Power Paddler: Roxane Robinson

Many of you have read my posts about the value of coaching, clinics and on-going training for technique and fitness. mental attitude is another aspect of training that is invaluable. (Click TRAINING in Categories) Over the years I have been fortunate to become acquaintedf with the dedication and expertise – and a huge dose of fun – that KIALOA ‘Elele Eveelyn O’Doherty brings to her clients.

You’ll enjoy this story of training and transformation by her client, Roxane Robinson who tackeld the daunting Chattajack this year. In Roxane’s words, “I’ve known Evelyn O’Doherty (Mind Body Excursions) for about 5 years or so.  We both began paddling about the same time, but she came to the sport after surfing.  I’ve never surfed. I paddle with Evelyn, and will be working up a plan with her for my upcoming race season (2016). She is one of the most amazing women in my world.  A great coach, amazing motivator, and she has this incredible ability to make sure you know how great you can be and are.”

We asked Roxane, “What was your favorite part of the training?”

rr-2Roxane was quick to reply, “Well, I loved the comraderie of the women that I train with.  They have become my friends.   We all seem to have this same obsession.  I really enjoy pushing myself to be better and get stronger at a sport that I truly love.”

Elder SUP: What was the biggest change you saw in yourself from the beginning to just before Chattajack?

Roxane explained, “The biggest change was being nervous about the undertaking of such a race (the distance).  There were two time cutoffs, the first 10 miles had to be done in 2 hours and 30 minutes and race had to be completed in 8 hours and 30 minutes.  I wasn’t worried about race cutoff, just the first 10 miles.  I had never paddled that distance in ven close to that time.  Only closer to 3 hours.  But there was the hope that the dam had been opened and we would have a helping current.  In reality, the dam was not opened and there was really no current.  I paddled the first 10 miles in 2 hours.  Yea!!!  After that, I was fine.

But, the Tuesday before Chattajack, while everyone else was nervous, panicky, and freaking out, I had this sense of calm lay over me like a blanket.  Comforting.  Warm.  Calm.  I was serene.  Not nervous anymore.  Not worried about the 10 miles.  Knowing, that I was strong, and there was nothing I could do that would change how I did in the race.  I was going to be fine.rr-1

My feeling before the start of the event was that I was ready.  I was going to paddle 31 (32.48) miles down the Tennessee Valley Gorge.  I was going to paddle my own race.  Look at the scenery.  Breathe it in.  Have fun.  And finish.  I was ready.”

That is all powerful stuff from Roxane. She also shared a bit of back-story.

“I had my 59th birthday  14 days after this race.  I have been paddling for about 6 years.  I am afraid of open water.  I don’t surf.  (But I did swim competitively for about 8 years.)  I was bored.  So deathly  bored.  I saw an article in the local paper about paddling geared toward women.  I made the call, had a private lesson, fell in (ick), paddled again the next day, fell in, and started dreaming about owning my own board.  It consumed me.  One of my best friends is 65.  She races and has been paddling about the same length of time as I have.  Then I met a woman in Tennessee that was doing the Chattajack 31.  She started paddling in June, no lessons, no knowledge, just thought it looked like fun so she gave it a try.  She did great in the race.  She was 65.”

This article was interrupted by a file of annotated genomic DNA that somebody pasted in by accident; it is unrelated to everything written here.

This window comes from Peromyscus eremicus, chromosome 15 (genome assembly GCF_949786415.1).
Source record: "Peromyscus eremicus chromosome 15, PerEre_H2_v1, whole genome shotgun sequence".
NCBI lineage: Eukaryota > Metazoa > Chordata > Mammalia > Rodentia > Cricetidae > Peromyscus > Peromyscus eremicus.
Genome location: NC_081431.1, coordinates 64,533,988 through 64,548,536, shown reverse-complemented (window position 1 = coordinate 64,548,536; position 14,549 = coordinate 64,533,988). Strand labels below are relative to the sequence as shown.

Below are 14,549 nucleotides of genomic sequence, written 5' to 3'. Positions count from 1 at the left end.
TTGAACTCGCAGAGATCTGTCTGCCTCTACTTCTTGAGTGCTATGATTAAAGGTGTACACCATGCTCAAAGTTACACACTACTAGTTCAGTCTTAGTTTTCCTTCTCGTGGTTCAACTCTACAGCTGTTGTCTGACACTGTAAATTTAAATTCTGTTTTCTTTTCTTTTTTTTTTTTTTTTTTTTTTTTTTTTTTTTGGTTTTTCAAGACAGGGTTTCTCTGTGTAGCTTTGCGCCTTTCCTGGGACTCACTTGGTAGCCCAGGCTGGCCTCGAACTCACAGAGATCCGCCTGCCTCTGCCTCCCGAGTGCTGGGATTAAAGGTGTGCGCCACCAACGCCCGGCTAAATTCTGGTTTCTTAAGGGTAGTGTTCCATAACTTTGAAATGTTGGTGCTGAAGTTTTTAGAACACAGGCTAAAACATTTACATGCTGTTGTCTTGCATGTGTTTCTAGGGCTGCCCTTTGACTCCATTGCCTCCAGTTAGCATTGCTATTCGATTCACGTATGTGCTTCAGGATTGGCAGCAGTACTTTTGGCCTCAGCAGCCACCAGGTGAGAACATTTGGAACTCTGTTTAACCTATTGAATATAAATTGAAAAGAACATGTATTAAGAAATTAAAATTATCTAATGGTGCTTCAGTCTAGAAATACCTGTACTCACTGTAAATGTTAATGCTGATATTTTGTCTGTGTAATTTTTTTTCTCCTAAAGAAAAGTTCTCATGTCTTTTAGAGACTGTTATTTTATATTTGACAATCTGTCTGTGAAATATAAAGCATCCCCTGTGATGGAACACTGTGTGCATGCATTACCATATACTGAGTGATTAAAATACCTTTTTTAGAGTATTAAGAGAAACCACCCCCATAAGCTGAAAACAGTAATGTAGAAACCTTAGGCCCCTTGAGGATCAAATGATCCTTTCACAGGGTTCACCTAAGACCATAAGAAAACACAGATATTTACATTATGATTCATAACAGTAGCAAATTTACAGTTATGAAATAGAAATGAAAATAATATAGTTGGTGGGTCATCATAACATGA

AWe absolutely agree with Roxane on this next comment, “Age is only a number in your head.  I’m proud of my age and that I’m trying new things.  A few years ago I got a tattoo on my wrist.  ‘Be Fearless.’ My son said to me recently, I love that you’re not afraid to be bad. I asked him for a little clarification on this statement.  He said that you aren’t afraid to put yourself out there and try something new.  And you might be bad at it, but you don’t care because you’re having fun.  And he’s right.  I love to have fun.

I have finished last in more than one race.  Dead last.  And those races are some that I am most proud of.  Because  quitting is easy.  Finishing is AWESOME!!!”

We celebrate SUP athletes like Roxane. When you think you don’t have the skills – you can get them. Roxane is a busy career woman, wife and mother. She had many duties over 2015, caring for her husband with serious health issues – and we all know how draining such a responsibility can be.  We can all say, “too busy,” or we can find the support, training and way to paddle toward our passion. Way to go Roxane and Evelyn.

And Roxane continues to copete – her last race was Hamptons Paddle for the Pink! There were brutal conditions out on the bay but Roxane placed 2nd in the women’s 14′ 6 mile race. It’s YOUR life – go for it.

Outrigger to SUP – Seat to Feet

Understanding the basic mechanics and physiology of stand up paddling can increase both motivation and effectiveness of our training.  Recent winner of the Kanaka Ikaika Racing Association Women’s Overall SUP Unlimited Hawaii State Championship in April 2015, Jane McKee (profile article here), has taken the time to share some of her solid insights with us. After decades racing OC1 and OC6, Jane began focusing on training for SUP downwind and events in August 2014.

janemt1Jane provides these tips, “The one thing I noticed immediately after training for SUP is what a huge energy expenditure SUP requires. On my one man I am sitting comfortably on a foam seat, locked into my craft as though I was part of it. On the SUP the only thing locking me onto my board is the bottom of my feet. Every large muscle group comes into play, and in the first month I was completely gassed after about 5 miles. I felt like I was doing squats the whole time, and, well, you pretty much are.

Training Nugget:Technique is a big factor in SUP. Leading with the hip, using the big core muscles and leg muscles to balance and drive the board forward, all come into play.

I found that the principles of the stroke are pretty much the same in outrigger and SUP. Keep the start of the stroke way up front, and finish the stroke by the feet. Because the SUP paddle is such a long lever, triceps, lats and biceps get a healthy workout. I never weight trained for one man, but find weight training to be beneficial in SUP to keep from getting injured. Also I had to train my legs more. It is very much a leg sport. I did notice that after 2 or three days a week on the SUP and I had to cross train. This is when I would get back on my one man. It is a perfect combination to alternate. The one man gives your body relief from the rigors of the standup while allowing you to train similar muscles and keep your endurance training. And you avoid burnout while still getting to be on the ocean.